Thirdly, while the extra thickness of the the deck slab helps, my friend at Terracon told me that depending on how bad the expansive soil is in an area, it has the capability to crack commercial/industrial-type foundations.  Also, the thicker the slab gets, the more expensive the overall job is.

An Alternative Solution
The strategy adopted by most pool builders that I've spoken to is to leave the deck detached from the pool shell - almost letting it "float" on top of the bond beam.  They believe that the best way to deal with expansive soil problems is to "work with it rather than work against it." What they say is that ultimately, expansive soil is going to cause movement/shifting in your deck.  Its GOING to happen sooner or later.  By tying the deck to the pool shell, you are only asking for trouble.  Instead, they say that by letting the deck float, the deck naturally "breathes" as the soil expands and contracts over time.  When the deck is initially poured, a silicone bead or a commercial caulking is applied at the cold joint / air-gap where the top of the bond beam meets the bottom of the deck to prevent water from getting into the gap and saturating the soil under the deck.

In time, as the expansive soil starts to work on the deck, it will exert upward force on the deck, lifting it above the bond beam and breaking the silicone/caulking seal applied at the cold joint.  At this point, all the homeowner needs to do is to reapply the silicone bead/seal along those areas of the deck where the expansive soil has broken it.  I've heard that typically, its about 8-9 months before re-sealing is necessary.

Using this method, they say that the development of deck cracks are minimized and the area where the expansion affects is hidden under the deck's 1-1/2" cantilever overhang out of sight.  The homeowner needs to be vigilant, however, in checking for broken seals periodically or else water from the pool could get into the soil under the deck where the seal is broken and cause even bigger problems.

A Decking Sub's View of the World
As I was making my calls for decking bids, I found myself one afternoon talking to Wayne, the owner of one of the largest decking companies in Arizona.  Wayne was a very pleasant person to talk to and very experienced and knowledgeable.  He has been in the pool concrete decking industry for close to 30 years.  His story was fascinating.  He actually does the decking for half of all of Shasta's jobs in a given year.  Shasta is the largest pool builder in Arizona.  He says that he does anywhere from 1500 - 1800 pool decks a year for them.  He gave me the whole history behind "Sky bars."  He said that originally, it was never meant to be a solve problems with expansive soil.  It was really to keep the original "cap tile" from the 70's from falling off the area where the bond beam meets the pool deck.  The cap tile had a bull-nose glass type of look to it and was attached to the area near the deck/bond beam joint.  Every time there was deck movement, the cap tile would fall off, so they decided to just anchor the deck to the pool shell ("That'll learn ya!").  Since then, cap tile design has gone out of style, but the old "Sky bar" design has been refitted for expansive soil issues.  He also mentioned the limited usefulness of the 8" concrete barrier used to prevent water from seeping under the concrete deck.  He said that typically, the soil in AZ has high clay content so water is very resistant to saturation, so the 8" barrier may be enough.  However, there is still the potential deeper saturation (e.g. an extended rain/storm, incessant wetting from nearby landscaping plants, leak in pool plumbing or pool, etc.) that would render the concrete barrier useless.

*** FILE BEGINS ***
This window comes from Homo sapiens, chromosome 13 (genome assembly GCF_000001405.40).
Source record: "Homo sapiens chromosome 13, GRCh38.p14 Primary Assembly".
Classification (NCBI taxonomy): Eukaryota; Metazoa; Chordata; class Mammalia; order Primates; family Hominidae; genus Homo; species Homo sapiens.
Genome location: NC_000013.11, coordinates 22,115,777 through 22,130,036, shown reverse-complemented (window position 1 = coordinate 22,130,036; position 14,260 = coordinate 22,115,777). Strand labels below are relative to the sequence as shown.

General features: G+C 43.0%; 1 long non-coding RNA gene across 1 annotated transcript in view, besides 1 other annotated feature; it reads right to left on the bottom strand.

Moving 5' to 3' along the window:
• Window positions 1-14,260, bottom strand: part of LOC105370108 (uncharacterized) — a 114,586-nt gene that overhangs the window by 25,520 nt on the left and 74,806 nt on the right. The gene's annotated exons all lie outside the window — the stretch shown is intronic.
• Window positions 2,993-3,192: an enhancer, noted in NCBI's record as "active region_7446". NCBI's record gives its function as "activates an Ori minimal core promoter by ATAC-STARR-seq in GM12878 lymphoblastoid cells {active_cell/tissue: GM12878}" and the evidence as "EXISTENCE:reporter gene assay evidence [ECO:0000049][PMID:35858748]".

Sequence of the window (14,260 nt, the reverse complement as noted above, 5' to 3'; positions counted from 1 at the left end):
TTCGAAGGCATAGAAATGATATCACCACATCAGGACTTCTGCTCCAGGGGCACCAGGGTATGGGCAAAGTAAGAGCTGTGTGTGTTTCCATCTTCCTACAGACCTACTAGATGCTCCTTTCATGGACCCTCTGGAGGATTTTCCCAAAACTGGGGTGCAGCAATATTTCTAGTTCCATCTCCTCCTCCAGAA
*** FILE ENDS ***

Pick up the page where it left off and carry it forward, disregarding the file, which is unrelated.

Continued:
Wayne mentioned a second method for battling expansive soil issues.  He said that the idea came from a geo-technical engineer who works for a consulting firm in Tempe, AZ.  He said that another concrete company hired this engineer after seeing a lot of their customers experience an inordinate amount of deck cracking due to expansive soil.  This engineer was contracted to perform a study on alternative methods of battling expansive soil issues in problem cities in AZ.  During his investigation, he came up with a scheme called the "Pier System."  In this system, a diamond-pattern of 8" wide holes 16" deep are placed 3 feet apart.  Each hole is then covered with a thin sheet of Masonite to keep the concrete from getting into the hole when its poured.  The cavity remains intact even after the concrete is poured over it due to the high clay content in the soil.  The idea is that when expansive soils begin to act, the soil expands into these holes, effectively absorbing the soil's vertical intrusion into the deck and rendering it harmless.  He said that the jury is still out on this method, but that select pool companies have agreed to pilot this new method for a year with new pool installs to see what kind of results they get.  He said that so far, they have not reported any kinds of problems.